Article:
Documentary Filmmaker & Primary Care Physician

Delaney Ruston is a filmmaker, Stanford trained physician and mother of two. Through her company, MyDoc Productions, Delaney has made award-winning feature documentaries such as Unlisted: A Story of Schizophrenia, about her father, and Hidden Pictures, about global mental health, which was filmed in China, India, France, South Africa and the US. These films have screened in multiple film festivals, aired on PBS and have been the focus of national advocacy campaigns. For example, Unlisted screened in communities throughout the US in partnership with the two largest grassroots mental health organizations and Hidden Pictures screened on World Mental Health Day by 141 international organizations in 2014.

Delaney has been invited to speak and screen these and other films to audiences in diverse settings around the world--such as at primary schools, conferences, medical centers, universities, the United Nations, the TEDx stage in Seattle and the World Health Organization. For her work in using film in launching advocacy movements Delaney has won several awards.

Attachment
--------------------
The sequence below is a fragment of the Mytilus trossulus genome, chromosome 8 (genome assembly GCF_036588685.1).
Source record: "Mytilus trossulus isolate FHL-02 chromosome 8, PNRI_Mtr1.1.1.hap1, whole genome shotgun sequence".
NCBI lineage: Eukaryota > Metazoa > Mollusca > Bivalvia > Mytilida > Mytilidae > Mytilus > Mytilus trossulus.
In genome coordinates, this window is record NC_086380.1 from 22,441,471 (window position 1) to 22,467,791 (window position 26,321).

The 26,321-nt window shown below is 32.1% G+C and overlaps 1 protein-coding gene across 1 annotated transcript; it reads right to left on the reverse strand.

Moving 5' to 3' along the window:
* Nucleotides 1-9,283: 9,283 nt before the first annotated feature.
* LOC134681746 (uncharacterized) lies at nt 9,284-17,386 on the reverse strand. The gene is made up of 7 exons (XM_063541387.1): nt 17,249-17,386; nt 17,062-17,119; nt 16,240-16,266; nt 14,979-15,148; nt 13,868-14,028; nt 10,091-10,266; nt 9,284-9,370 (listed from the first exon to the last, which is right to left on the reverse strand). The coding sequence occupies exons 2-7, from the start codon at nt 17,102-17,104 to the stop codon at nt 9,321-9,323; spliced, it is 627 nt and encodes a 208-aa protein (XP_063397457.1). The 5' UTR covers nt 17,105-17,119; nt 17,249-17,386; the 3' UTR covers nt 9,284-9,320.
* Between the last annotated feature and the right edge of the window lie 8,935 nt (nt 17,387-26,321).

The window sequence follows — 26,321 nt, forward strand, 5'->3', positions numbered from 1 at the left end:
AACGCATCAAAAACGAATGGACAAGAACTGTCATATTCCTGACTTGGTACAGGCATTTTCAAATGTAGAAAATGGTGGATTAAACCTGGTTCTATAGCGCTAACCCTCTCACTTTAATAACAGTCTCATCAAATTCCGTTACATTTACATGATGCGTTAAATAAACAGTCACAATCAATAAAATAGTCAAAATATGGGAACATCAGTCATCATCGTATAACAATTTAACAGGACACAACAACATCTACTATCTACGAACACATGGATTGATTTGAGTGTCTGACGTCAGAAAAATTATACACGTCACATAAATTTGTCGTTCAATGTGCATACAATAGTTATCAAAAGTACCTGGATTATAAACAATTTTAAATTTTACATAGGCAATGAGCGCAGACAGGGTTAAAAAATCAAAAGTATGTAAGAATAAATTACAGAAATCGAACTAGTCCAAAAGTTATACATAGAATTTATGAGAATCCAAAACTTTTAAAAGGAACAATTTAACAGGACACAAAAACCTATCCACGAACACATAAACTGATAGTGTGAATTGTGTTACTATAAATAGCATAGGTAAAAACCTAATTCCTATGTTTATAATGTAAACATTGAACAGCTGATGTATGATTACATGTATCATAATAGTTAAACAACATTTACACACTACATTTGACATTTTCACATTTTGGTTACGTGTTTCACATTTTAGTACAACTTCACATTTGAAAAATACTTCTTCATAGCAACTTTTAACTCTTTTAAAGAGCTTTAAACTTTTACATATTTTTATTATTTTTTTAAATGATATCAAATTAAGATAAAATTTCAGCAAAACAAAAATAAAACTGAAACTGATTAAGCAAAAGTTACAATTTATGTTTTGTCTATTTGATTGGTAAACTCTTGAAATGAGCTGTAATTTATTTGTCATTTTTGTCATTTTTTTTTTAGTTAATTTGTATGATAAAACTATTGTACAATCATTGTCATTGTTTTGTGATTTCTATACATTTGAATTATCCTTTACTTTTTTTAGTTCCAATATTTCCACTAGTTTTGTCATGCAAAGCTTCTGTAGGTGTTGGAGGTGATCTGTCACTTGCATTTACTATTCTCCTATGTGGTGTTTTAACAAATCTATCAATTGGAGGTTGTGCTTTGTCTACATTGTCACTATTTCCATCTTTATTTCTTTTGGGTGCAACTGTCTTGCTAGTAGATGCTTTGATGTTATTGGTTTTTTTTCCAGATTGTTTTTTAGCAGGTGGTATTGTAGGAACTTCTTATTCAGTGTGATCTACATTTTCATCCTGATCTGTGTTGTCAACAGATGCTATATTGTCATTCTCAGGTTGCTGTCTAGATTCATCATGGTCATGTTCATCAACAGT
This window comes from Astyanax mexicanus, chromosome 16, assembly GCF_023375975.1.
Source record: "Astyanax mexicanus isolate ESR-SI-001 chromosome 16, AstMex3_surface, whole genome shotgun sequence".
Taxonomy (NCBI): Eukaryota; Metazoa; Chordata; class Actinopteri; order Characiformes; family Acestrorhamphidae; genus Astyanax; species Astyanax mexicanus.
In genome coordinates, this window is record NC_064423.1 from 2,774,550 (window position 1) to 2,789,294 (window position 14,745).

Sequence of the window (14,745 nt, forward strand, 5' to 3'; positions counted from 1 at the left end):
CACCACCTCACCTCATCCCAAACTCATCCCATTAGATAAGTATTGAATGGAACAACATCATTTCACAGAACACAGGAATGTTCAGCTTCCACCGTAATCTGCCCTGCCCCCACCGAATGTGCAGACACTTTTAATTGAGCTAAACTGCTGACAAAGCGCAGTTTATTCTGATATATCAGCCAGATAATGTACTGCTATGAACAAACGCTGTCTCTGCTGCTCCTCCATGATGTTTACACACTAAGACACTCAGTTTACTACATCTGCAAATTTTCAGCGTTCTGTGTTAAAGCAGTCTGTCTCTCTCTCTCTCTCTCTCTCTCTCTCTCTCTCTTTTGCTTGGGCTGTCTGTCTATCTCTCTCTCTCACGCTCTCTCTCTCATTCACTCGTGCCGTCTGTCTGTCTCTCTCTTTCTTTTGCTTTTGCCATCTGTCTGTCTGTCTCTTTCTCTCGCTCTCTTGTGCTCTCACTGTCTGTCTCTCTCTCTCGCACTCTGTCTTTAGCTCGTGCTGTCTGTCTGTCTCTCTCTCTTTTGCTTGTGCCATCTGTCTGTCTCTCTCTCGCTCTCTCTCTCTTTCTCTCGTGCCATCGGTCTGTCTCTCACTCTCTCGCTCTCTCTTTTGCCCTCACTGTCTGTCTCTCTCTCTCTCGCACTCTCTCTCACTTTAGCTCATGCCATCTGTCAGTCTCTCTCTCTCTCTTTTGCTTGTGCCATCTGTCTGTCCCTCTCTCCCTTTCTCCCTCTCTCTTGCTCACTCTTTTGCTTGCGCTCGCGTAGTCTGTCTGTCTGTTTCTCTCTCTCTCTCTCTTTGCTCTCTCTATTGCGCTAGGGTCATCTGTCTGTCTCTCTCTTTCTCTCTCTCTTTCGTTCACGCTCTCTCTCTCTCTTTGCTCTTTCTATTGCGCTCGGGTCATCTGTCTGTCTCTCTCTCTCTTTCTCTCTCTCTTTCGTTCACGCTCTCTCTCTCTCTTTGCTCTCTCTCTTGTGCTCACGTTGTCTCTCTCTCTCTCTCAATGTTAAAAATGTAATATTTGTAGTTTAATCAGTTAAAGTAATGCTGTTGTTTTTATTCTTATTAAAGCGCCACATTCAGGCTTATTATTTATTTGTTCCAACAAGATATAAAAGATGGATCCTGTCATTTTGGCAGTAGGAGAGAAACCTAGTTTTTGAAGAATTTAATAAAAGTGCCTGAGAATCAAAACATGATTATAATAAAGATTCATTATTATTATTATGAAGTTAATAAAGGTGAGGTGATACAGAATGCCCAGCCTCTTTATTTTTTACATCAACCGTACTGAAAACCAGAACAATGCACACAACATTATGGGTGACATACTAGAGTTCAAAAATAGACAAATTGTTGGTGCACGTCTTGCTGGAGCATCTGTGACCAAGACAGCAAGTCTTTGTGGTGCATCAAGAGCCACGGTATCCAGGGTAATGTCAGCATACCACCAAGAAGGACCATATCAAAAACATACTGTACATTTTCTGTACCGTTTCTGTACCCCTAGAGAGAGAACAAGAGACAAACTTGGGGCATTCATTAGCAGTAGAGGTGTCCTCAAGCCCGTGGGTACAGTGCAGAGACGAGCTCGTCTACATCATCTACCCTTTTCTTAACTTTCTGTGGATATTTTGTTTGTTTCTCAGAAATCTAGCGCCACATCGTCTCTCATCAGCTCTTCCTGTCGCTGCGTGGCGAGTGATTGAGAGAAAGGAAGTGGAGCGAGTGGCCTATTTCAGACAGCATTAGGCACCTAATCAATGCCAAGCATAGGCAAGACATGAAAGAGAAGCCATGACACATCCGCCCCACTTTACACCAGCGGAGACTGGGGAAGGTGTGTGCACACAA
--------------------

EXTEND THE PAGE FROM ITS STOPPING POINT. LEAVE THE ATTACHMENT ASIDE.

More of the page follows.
Throughout her education at Cornell University, Stanford Medical School and the University of California, San Francisco (UCSF) for residency, Delaney studied many aspects of filmmaking, with a particular focus on film as a vehicle for social change. She made her first award-winning short film while doing her medical residency at UCSF. She completed a Fellowship in Ethics and Communication at UCSF and then went on to become faculty at the University of Washington in Seattle. She then completed a National Endowment for The Arts funded filmmaking program and later was awarded a Fulbright Scholarship to make films in India. Along with filmmaking, Ruston has spent over a decade providing primary care to the underserved. Recently she became the Filmmaker-in-Residence at the Center for Medical Humanities, Compassionate Care and Bioethics at Stony Brook Medicine, NY. 

Delaney decided to make Screenagers because she believes deeply in the importance of helping kids find balance in our tech filled world.  She is passionate about having the film be a vehicle to bring parents, educators and kids together for post screening discussions so change can happen not just in our homes but in our schools and communities. She loves engaging audiences in solution centered discussions and is excited that her daughter, Tessa, who is in the film, enjoys being a part of these discussions as well.